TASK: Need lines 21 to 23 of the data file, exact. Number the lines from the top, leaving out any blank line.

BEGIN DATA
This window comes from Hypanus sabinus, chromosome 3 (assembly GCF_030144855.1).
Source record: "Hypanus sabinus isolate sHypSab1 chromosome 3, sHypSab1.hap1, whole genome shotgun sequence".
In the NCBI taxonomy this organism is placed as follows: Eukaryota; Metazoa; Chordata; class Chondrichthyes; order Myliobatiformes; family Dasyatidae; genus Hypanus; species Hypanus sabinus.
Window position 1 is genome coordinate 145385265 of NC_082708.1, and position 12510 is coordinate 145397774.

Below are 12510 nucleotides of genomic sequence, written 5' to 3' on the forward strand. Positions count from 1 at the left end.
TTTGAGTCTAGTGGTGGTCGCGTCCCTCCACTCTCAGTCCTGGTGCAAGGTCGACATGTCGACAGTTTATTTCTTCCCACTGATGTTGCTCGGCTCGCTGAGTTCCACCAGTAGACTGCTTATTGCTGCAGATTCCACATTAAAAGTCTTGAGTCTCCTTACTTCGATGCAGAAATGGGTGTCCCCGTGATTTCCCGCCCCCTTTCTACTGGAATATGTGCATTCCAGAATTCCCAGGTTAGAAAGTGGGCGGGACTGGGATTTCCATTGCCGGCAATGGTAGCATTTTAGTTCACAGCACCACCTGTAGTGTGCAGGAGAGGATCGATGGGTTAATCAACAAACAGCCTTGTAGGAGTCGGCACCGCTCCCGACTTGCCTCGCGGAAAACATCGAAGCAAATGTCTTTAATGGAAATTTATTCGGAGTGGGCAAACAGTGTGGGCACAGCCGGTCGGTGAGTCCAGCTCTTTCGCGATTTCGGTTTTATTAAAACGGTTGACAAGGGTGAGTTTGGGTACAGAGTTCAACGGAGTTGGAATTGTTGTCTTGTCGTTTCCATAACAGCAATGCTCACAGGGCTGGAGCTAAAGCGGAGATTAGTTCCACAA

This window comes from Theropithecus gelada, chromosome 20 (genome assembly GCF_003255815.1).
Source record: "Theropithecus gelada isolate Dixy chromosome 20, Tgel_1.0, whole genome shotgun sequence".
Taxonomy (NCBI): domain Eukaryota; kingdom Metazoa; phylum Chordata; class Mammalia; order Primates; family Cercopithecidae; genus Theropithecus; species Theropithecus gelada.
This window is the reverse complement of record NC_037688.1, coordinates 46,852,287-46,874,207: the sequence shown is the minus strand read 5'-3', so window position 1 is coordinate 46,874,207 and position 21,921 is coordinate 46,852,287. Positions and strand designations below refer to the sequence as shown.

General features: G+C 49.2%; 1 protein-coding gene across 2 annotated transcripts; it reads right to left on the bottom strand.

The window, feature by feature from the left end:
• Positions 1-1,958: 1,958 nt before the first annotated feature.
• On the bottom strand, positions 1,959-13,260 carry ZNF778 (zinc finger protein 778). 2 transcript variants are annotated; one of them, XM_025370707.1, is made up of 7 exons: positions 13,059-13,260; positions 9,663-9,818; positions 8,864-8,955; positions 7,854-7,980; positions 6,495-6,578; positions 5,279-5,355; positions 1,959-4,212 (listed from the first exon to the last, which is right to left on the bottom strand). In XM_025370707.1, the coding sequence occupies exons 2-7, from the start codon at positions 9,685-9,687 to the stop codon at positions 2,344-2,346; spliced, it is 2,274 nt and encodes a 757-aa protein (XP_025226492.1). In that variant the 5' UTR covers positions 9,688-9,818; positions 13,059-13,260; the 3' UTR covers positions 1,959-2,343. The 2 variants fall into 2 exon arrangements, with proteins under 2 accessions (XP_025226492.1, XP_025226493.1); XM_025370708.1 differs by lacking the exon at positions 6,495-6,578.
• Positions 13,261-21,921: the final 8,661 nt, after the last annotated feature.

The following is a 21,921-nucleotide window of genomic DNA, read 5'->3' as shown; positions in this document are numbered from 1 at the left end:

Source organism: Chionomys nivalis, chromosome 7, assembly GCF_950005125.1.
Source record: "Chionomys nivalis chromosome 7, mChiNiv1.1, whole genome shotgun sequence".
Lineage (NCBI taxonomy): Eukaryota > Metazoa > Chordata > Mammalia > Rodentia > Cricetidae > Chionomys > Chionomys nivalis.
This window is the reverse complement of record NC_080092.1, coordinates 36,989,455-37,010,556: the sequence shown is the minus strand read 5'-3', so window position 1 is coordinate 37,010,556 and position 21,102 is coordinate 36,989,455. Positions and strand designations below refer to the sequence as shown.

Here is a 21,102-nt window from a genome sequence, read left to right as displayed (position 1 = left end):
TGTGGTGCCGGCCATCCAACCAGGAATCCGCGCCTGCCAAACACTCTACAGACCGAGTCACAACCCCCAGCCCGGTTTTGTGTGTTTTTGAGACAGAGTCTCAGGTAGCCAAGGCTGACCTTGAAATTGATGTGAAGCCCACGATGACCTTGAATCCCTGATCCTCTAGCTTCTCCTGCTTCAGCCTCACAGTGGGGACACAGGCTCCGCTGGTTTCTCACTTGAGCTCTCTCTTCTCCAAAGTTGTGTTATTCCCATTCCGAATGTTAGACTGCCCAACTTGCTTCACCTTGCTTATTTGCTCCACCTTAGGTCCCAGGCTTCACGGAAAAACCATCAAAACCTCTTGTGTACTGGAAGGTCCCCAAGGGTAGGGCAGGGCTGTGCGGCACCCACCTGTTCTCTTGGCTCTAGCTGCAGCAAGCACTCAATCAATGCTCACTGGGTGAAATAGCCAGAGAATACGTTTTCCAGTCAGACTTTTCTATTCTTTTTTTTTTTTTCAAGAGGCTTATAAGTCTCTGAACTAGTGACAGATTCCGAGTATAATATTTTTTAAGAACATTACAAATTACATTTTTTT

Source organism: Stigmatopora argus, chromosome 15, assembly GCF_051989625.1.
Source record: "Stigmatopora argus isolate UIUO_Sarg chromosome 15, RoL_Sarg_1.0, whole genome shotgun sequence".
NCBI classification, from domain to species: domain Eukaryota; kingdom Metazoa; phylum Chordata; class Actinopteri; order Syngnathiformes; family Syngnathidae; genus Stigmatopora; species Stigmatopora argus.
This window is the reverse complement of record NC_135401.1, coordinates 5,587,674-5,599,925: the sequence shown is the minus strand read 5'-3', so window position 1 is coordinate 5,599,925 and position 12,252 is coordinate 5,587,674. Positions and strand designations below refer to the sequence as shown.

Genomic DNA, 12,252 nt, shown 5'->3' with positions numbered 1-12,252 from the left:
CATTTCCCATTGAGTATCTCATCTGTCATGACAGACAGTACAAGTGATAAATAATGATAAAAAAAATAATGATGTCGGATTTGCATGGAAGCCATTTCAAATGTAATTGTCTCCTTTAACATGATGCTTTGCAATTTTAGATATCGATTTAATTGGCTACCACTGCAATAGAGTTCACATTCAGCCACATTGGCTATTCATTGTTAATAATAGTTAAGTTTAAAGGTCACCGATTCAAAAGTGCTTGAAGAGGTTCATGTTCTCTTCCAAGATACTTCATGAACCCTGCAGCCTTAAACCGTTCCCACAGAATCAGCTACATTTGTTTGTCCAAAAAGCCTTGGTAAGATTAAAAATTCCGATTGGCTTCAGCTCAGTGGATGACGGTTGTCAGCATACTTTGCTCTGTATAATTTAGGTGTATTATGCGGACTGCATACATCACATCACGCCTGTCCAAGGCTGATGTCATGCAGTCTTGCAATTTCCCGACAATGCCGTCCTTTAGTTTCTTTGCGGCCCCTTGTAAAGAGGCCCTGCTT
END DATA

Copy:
Here is a 21,102-nt window from a genome sequence, read left to right as displayed (position 1 = left end):
TGTGGTGCCGGCCATCCAACCAGGAATCCGCGCCTGCCAAACACTCTACAGACCGAGTCACAACCCCCAGCCCGGTTTTGTGTGTTTTTGAGACAGAGTCTCAGGTAGCCAAGGCTGACCTTGAAATTGATGTGAAGCCCACGATGACCTTGAATCCCTGATCCTCTAGCTTCTCCTGCTTCAGCCTCACAGTGGGGACACAGGCTCCGCTGGTTTCTCACTTGAGCTCTCTCTTCTCCAAAGTTGTGTTATTCCCATTCCGAATGTTAGACTGCCCAACTTGCTTCACCTTGCTTATTTGCTCCACCTTAGGTCCCAGGCTTCACGGAAAAACCATCAAAACCTCTTGTGTACTGGAAGGTCCCCAAGGGTAGGGCAGGGCTGTGCGGCACCCACCTGTTCTCTTGGCTCTAGCTGCAGCAAGCACTCAATCAATGCTCACTGGGTGAAATAGCCAGAGAATACGTTTTCCAGTCAGACTTTTCTATTCTTTTTTTTTTTTTCAAGAGGCTTATAAGTCTCTGAACTAGTGACAGATTCCGAGTATAATATTTTTTAAGAACATTACAAATTACATTTTTTT

Source organism: Stigmatopora argus, chromosome 15, assembly GCF_051989625.1.